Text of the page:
Are certain Japanese words and phrases a regional or an etiquette issue?

trutenor July 14, 2016, 12:10 am
はじめまして、みんなさん!
I've been studying Japanese on my own since I was 13 years old.  I've tried various methods from Japanese and anime clubs in school, the internet, books, television, as well as a couple of other Japanese language programs (Talk Now! Instant Immersion, 101 Languages of the World, and a very small bit of Rosetta), however I prefer the method of Rocket.  It's easy to get into, not too monotonous with the information, lets you learn on your own curve, but also lights a fire under you to practice to the best of your ability.  So I am gratefull to this place.

When studying the lessons, one of the things that I learned is that "Welcome" (as in welcome to my home) is "よこそ!(yokoso!)"  However, when I had learned some Japanese on my own prior to picking up Rocket, I learned that welcome is ”Irasshai!” or "Irasshaimase!"  From my own understanding of Spanish (I took two years in high school and can speak on a conversational level pretty decently), there are some words and phrases such as "asi asi/mas o meno" or "adelante/vamanos" that are more or less regional.  In school I was taught "asi asi", but when conversing with most of my customers in Spanish, I use "mas o meno" since a lot of my clients tell me that asi asi is "archaic".

But I digress.  Is Japanese similar in that certain words and phrases are based on what part of Japan you are in?  Like, if I went to Osaka and used "yokoso", would it be gramatically correct?  And if it is, and then I decide to venture to Tokyo, would yokoso still be proper?  Or would I have to switch over to irasshai?  I've also noticed a similar issue with miruku/gyuunyuu (milk).

Thank you once again Rocket!
Are certain Japanese words and phrases a regional or an etiquette issue?
Crystal-Rocket-Japanese-Tutor July 21, 2016, 11:39 am
Hi Trutenorさん,

Great to hear that Rocket works well for you!

The Japanese that is spoken in Tokyo is generally thought of as "normal" Japanese that (almost) everyone understands and can speak, regardless of where they are from. However, there are different dialects spoken in the different regions of Japan where they use certain phrases and words instead of the usual.
E.g. Osaka dialect, Kagoshima dialect, etc.
(Specifically in terms of ようこそ, it would be correct in both Tokyo and Osaka.)

In terms of words that have both a katakana and hiragana word, like ミルク/牛乳(ぎゅうにゅう), either is fine but it might be the case that the people from the older generations may prefer to use the hiragana word because it is the more "traditional" word...Read More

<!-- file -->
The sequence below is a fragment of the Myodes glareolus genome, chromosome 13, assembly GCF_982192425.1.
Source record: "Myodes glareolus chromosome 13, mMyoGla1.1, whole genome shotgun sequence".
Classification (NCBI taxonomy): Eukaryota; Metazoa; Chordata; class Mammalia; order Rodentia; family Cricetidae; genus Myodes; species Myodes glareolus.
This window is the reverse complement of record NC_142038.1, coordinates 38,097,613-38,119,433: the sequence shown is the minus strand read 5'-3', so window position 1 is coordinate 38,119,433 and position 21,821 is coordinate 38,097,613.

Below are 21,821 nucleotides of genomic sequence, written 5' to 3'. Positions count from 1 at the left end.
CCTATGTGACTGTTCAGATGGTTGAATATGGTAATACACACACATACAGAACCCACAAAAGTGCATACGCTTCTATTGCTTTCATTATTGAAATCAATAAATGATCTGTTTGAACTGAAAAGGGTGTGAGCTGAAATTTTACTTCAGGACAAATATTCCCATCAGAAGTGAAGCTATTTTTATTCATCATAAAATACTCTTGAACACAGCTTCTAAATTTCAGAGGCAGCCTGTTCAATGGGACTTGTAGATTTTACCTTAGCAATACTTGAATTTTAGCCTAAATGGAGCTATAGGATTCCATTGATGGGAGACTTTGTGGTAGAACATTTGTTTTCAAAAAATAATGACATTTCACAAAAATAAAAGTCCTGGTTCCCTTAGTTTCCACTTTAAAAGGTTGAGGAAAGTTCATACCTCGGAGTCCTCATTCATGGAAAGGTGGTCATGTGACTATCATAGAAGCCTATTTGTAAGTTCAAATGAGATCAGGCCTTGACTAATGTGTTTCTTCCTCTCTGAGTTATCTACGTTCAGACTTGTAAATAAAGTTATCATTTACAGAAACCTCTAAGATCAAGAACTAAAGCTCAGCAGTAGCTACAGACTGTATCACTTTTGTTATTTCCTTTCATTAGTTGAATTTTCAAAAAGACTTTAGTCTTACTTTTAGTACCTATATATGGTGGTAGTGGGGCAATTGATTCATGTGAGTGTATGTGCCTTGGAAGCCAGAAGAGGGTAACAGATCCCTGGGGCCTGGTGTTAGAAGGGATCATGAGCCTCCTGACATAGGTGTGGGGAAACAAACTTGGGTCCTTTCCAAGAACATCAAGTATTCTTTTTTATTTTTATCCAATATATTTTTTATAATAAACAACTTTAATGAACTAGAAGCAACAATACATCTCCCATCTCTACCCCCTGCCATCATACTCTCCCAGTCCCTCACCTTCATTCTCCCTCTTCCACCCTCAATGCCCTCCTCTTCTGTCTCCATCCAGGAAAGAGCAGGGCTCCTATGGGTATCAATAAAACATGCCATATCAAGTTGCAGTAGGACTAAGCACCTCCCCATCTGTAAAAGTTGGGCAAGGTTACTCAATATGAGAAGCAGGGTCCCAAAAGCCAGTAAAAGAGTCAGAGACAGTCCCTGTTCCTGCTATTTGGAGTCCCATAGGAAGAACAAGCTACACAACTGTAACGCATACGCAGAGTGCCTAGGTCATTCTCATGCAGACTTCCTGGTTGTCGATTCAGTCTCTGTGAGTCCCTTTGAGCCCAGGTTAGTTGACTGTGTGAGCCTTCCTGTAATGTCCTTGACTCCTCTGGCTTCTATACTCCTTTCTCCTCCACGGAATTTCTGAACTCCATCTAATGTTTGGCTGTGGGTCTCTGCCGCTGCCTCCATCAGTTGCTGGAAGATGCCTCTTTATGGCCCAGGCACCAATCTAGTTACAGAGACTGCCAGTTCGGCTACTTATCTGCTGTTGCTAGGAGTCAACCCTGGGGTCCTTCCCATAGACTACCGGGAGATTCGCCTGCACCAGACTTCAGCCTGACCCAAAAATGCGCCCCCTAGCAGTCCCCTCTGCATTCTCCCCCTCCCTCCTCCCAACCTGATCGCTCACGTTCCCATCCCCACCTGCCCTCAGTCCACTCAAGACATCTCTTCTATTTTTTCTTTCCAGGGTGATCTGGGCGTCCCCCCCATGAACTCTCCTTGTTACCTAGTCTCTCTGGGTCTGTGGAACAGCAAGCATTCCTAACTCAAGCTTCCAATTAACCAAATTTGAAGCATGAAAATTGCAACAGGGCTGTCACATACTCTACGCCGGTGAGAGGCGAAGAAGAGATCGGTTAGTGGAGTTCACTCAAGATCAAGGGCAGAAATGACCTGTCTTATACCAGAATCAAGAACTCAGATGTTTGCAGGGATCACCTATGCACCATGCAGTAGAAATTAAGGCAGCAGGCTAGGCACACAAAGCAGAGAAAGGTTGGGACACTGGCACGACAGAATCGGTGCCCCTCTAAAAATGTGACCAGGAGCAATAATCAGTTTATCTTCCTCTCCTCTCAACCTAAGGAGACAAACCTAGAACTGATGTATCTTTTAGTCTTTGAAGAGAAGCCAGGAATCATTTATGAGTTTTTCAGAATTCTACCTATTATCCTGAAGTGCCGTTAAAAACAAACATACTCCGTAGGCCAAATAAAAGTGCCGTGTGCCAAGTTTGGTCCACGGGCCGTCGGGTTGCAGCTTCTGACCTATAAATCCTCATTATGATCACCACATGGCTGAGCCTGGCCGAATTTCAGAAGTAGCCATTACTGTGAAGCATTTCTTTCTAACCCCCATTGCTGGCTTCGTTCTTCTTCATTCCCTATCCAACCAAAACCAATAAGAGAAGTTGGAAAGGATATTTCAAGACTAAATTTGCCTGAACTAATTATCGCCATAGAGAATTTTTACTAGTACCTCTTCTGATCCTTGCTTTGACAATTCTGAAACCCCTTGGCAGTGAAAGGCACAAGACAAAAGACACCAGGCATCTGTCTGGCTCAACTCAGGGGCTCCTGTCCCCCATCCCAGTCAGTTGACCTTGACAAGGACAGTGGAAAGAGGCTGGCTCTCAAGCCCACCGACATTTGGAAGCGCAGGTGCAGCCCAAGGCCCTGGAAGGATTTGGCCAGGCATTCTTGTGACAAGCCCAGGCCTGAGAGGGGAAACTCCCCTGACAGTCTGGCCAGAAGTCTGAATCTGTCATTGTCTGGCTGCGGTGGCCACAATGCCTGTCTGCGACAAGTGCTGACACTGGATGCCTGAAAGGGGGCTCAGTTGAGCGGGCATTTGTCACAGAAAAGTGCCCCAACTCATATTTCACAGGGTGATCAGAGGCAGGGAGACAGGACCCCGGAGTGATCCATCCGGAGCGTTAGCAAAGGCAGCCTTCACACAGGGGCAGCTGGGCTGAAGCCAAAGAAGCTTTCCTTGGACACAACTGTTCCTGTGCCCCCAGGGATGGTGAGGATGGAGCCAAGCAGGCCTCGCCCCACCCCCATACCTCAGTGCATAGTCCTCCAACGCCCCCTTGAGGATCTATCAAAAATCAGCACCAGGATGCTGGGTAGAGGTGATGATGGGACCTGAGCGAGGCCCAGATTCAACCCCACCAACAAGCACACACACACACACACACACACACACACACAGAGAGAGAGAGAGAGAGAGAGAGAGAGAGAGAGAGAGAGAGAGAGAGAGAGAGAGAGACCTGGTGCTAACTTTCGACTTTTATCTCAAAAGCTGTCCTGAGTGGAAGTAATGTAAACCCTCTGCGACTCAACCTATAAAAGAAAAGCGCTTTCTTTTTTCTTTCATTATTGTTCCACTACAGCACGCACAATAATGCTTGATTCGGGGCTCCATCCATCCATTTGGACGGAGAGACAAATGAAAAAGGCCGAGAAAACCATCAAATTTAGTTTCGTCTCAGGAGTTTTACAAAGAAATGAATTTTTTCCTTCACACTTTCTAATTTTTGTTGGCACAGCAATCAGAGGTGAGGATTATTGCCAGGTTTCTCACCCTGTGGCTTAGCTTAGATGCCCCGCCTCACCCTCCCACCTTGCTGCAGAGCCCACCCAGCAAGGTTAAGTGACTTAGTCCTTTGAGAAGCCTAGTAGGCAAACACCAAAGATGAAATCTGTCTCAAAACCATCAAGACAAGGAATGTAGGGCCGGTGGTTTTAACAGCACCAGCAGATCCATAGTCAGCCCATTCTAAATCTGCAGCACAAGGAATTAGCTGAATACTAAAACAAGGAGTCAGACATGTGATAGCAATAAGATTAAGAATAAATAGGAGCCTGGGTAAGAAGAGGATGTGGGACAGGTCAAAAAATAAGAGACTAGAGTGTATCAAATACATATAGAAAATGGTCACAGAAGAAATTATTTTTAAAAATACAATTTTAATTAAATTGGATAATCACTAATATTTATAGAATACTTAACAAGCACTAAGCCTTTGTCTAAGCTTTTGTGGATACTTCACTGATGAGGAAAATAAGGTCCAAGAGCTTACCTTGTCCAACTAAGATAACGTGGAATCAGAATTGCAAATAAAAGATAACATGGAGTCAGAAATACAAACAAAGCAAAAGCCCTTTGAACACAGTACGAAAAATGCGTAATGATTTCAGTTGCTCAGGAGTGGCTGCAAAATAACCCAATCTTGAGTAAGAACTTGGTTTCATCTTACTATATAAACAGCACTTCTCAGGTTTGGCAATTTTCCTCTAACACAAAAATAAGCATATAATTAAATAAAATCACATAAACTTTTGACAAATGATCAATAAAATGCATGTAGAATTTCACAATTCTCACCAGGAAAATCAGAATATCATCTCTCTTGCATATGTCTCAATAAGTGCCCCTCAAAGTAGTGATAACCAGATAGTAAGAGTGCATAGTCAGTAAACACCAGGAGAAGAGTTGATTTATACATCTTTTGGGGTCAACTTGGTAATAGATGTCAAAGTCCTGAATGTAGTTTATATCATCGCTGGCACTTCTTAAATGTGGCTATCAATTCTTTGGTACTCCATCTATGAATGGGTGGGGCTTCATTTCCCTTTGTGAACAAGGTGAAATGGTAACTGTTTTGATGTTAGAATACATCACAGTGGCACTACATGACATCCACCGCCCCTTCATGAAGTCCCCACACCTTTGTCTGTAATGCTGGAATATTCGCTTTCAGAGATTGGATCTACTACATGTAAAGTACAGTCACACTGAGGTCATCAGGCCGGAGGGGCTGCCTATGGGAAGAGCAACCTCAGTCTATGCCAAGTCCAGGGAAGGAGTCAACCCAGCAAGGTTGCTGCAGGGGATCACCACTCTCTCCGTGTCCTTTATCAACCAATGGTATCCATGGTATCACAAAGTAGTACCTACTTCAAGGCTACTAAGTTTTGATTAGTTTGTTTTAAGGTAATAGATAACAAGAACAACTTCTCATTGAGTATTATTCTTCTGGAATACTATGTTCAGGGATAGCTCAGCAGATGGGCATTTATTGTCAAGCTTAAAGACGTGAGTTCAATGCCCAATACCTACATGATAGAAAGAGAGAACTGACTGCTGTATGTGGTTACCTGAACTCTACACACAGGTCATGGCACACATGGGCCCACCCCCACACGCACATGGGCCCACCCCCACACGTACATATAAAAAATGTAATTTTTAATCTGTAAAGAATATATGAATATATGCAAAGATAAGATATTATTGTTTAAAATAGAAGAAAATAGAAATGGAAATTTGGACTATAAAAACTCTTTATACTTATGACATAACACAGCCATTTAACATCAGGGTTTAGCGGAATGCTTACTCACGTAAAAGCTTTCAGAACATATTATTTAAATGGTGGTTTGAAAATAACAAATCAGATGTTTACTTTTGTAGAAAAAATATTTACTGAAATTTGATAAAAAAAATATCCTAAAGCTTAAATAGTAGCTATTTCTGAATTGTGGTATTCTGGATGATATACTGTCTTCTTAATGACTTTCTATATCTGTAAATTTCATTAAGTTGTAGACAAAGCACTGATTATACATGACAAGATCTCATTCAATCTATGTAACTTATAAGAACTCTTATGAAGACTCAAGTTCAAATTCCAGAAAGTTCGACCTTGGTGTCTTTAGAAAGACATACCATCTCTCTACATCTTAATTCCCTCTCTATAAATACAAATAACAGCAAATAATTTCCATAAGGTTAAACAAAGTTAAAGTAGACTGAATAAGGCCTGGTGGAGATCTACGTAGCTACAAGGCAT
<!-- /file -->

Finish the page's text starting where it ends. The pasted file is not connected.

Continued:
Hi Trutenorさん,

Great to hear that Rocket works well for you!

The Japanese that is spoken in Tokyo is generally thought of as "normal" Japanese that (almost) everyone understands and can speak, regardless of where they are from. However, there are different dialects spoken in the different regions of Japan where they use certain phrases and words instead of the usual.
E.g. Osaka dialect, Kagoshima dialect, etc.
(Specifically in terms of ようこそ, it would be correct in both Tokyo and Osaka.)

In terms of words that have both a katakana and hiragana word, like ミルク/牛乳(ぎゅうにゅう), either is fine but it might be the case that the people from the older generations may prefer to use the hiragana word because it is the more "traditional" word. Whereas the younger generation may more likely use miruku because it is the more "modern"/English word.

Hope that helps!

Crystal
Are certain Japanese words and phrases a regional or an etiquette issue?
trutenor July 22, 2016, 2:28 am
Thank you so much for your explanation!  That really helps put things into perspective.  You pretty much confirmed the hypothesis that I had.

My main issue was to make sure that I didn't come off as brash and uncouth, since there is already a stereotype against foreigners (Americans being a major offender) not trying to respect the culture and tradition of the land of the Rising Sun.  But on the other hand, I also didn't want to sound "old fashioned" or use Japanese that most people don't use anymore.  I want to be respectful and well mannered, but I also don't want to be stiff like a robot!  I want my personality to shine through!

Once again, thank you for everything!  Your explanation was just like your name.  Clear as Crystal!
Are certain Japanese words and phrases a regional or an etiquette issue?

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